In 1864 General Granbury promoted Boaz to the rank of second lieutenant.
After the war Boaz returned to Birdville, where he worked as a clerk, traded horses and cattle, operated a store with his brother Robert Leonidas. The two brothers then moved to Fort Worth and again operated a store.
About 1870 Boaz partnered with James F. Ellis in a “mercantile business” in Fort Worth.
Like Sam Rosen on the North Side and Khleber Miller Van Zandt on the West Side, W. J. Boaz began as a merchant and used his profits to go into the real estate business. In 1877 Boaz and Ellis formed a real estate company. They partnered until 1885, when Boaz founded his own real estate company.
Boaz also was a banker. In 1874 he began his association with the first of four Fort Worth banks, buying M. B. Loyd’s interest in the California and Texas Bank. When that bank merged into City National Bank, Boaz remained a director. He also was an officer of Traders’ National and American National banks.
Boaz was one of the civic leaders who formed the Tarrant County Construction Company to bring the railroad to town in 1876. He was vice president of the company that built the El Paso Hotel in 1877. He also was on the board of Fort Worth Benevolent Home and a financial supporter of Fort Worth University and Missouri Avenue Methodist Church.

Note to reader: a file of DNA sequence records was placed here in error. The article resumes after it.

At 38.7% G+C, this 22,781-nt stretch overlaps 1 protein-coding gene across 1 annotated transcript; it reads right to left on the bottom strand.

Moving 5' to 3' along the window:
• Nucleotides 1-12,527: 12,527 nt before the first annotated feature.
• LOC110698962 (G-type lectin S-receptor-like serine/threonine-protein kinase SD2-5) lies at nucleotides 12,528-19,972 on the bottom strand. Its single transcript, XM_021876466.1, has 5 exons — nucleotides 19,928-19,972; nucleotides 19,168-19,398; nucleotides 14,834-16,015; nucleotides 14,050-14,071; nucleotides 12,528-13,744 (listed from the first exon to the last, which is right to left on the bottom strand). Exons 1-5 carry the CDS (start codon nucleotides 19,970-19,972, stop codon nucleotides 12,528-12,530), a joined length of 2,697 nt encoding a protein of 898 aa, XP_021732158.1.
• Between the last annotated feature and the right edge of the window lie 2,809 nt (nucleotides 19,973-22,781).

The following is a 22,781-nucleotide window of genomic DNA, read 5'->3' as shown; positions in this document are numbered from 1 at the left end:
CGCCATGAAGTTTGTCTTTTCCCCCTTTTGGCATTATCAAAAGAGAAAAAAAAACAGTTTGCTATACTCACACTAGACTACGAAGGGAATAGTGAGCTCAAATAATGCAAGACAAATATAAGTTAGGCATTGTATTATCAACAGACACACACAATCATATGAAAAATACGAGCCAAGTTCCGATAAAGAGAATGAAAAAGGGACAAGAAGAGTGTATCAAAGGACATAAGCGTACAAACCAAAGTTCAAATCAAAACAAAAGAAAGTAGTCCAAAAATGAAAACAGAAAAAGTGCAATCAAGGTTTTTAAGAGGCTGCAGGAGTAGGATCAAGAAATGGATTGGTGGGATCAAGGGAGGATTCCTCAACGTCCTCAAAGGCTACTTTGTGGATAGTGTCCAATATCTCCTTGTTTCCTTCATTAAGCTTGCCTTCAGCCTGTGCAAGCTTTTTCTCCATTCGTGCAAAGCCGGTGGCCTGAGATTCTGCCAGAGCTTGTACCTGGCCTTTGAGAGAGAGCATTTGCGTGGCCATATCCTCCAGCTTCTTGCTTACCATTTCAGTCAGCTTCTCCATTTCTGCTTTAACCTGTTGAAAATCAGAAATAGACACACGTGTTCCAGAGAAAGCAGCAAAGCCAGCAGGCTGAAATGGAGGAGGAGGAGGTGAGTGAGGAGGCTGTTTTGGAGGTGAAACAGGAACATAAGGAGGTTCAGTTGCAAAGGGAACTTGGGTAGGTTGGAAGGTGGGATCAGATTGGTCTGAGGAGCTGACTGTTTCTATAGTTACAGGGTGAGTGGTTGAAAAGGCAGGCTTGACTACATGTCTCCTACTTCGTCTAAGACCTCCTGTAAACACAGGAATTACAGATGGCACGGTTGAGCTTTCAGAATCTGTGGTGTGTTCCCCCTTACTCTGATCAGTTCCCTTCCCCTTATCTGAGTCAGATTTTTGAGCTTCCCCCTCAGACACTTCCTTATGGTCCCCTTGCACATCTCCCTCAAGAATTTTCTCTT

Among Boaz’s earliest developments was his Boaz Summit addition southeast of downtown near the Alford Veal addition.
Boaz lived on Boaz Street in his namesake addition and in 1901 established his real estate office on Boaz Street at East Vickery Boulevard. The Star-Telegram said he would become the largest individual property owner in Fort Worth. Some of his additions (Boaz Summit addition, Boaz addition on Samuels Avenue) were small.
But on the East Side, Woodhaven Country Club Estates and Meadowbrook Golf Course would be built on land W. J. owned.
Boaz listed himself in the 1910 census as a dealer in land and lots.